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The code below helps calculate business hours for completing tasks. In the calculate_deadline method, in the BusinesHours Class, the two puts statements reveal this

 puts self
#<BusinessHours:0x000001008cbb70>

  puts self[start_time.to_date].inspect
#<TimeRange:0x000001008cbb48 @range=2010-06-10 09:00:00 -0700..2010-06-10 15:00:00 -0700>

I don't understand why putting start_time.to_date beside 'self' in calculate_deadline changes self from BusinessHours class to TimeRange class, as the two puts statements suggest, especially since the 'to_date' method is part of class Time. Can you explain how this is happening?

require 'time'
require 'date'

class Time
  def to_date
    Date.new(year, month, day)
  end
end

class BusinessHours

  def initialize(time_in, time_out)
    @default_range = TimeRange.new(time_in, time_out)
    @modified_days = {}
  end

  def update(day, time_in, time_out)
    key = day.is_a?(Symbol) ? day : Date.parse(day)
    @modified_days.merge!({key => TimeRange.new(time_in, time_out)})
  end

  def closed(*days)
    days.each {|day| update(day, '0:00', '0:00')}      
  end

  def [](date)
    day_of_week = date.strftime("%a").downcase.to_sym
    range = @modified_days[date] || @modified_days[day_of_week] || @default_range
    # reset time range dates to match date param
    range.reset_date(date)
    range
  end

  def calculate_deadline(seconds, start_time)
    start_time = Time.parse(start_time)
    puts self
    puts self[start_time.to_date].inspect
    range = self[start_time.to_date]


    if range.applies?(start_time)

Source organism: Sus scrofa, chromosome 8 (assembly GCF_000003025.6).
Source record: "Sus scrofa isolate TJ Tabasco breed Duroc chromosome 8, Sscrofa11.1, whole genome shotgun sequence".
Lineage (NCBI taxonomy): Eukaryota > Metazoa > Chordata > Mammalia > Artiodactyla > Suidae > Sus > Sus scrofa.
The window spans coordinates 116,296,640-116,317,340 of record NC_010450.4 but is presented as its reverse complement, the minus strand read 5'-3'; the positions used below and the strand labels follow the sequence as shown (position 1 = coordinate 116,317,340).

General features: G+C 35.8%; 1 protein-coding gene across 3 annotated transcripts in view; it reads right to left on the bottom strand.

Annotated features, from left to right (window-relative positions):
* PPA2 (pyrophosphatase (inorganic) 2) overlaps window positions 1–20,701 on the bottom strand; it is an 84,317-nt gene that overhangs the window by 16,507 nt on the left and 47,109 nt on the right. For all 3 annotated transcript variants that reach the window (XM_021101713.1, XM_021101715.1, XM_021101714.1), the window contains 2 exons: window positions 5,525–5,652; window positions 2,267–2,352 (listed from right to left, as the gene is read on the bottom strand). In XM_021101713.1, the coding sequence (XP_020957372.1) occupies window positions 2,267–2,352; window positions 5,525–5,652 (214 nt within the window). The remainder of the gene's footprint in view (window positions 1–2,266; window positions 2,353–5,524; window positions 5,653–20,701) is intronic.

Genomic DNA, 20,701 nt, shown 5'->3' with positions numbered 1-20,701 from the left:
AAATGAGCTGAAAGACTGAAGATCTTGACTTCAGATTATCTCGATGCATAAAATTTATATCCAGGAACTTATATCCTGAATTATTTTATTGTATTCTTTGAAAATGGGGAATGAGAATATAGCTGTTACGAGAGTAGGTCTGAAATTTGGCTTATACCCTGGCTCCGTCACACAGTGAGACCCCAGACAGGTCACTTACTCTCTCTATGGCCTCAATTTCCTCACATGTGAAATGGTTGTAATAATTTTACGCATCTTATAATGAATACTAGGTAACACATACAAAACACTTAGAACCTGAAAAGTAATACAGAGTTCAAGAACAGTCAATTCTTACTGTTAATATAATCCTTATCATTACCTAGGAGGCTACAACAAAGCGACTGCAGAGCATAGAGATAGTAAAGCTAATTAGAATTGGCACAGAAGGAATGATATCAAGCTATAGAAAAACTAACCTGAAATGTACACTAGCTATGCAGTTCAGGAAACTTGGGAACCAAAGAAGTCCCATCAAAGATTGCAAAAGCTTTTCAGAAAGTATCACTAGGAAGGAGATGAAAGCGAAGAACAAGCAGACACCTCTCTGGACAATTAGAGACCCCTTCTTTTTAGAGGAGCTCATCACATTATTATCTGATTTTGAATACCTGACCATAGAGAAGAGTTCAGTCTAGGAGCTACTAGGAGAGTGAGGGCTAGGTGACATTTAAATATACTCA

start_time = [start_time, range.start].max
      available_seconds = range.stop - start_time

      return start_time + seconds if available_seconds > seconds
      seconds -= available_seconds
    end

    calculate_deadline(seconds, (start_time.to_date + 1).to_s)
  end

end

class TimeRange

  def initialize(time_in, time_out)
    @range = Time.parse(time_in)..Time.parse(time_out)

  end

  def reset_date(date)
    @range = Time.local(date.year, date.month, date.day, start.hour, start.min)..
      Time.local(date.year, date.month, date.day, stop.hour, stop.min)    
  end

  def applies?(time)
    stop > time
  end

  def stop

    @range.end
  end

  def start
    @range.begin
  end

end

k = BusinessHours.new("9:00 AM", "3:00 PM")
k.calculate_deadline(20*60*60, "Jun 7, 2010 10:45 AM")
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2 Answers 2

up vote 2 down vote accepted
@default_range = TimeRange.new(time_in, time_out)

From that line, we can see that @default_range is a TimeRange instance, and that @modified_days is an empty hash (therefore @modified_days[anything] will be nil, i.e. falsey).

range = @modified_days[date] || @modified_days[day_of_week] || @default_range

Since @modified_days[anything] is falsey, range ends up being @default_range, which, as we see above, is a TimeRange object. Your [] method on BusinessHours returns the range variable, which is a TimeRange object.

Therefore, with self being a BusinessHours object, when you call the [] method (self[argument]), you will get a TimeRange object.

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thanks very much for the clear explanation. I got tripped up on the method [](date) –  BrainLikeADullPencil Nov 14 '12 at 5:30
    
It's a special syntax defined in Ruby, but it's just an instance method like any other. –  bricker Nov 14 '12 at 5:32
    
so is the date parameter of [](date) method actually inside the brackets: [start_time.to_date] –  BrainLikeADullPencil Nov 14 '12 at 5:38
    
Yep! This is how arrays and hashes work as well. –  bricker Nov 14 '12 at 5:42

It does not change your self. You are inspecting a different object.

self.inspect       # inspecting 'self'.

self[date].inspect # inspecting 'self[date]'
                   # which returns a `TimeRange` object `range`.
                   # Hence, you are inspecting `range`.
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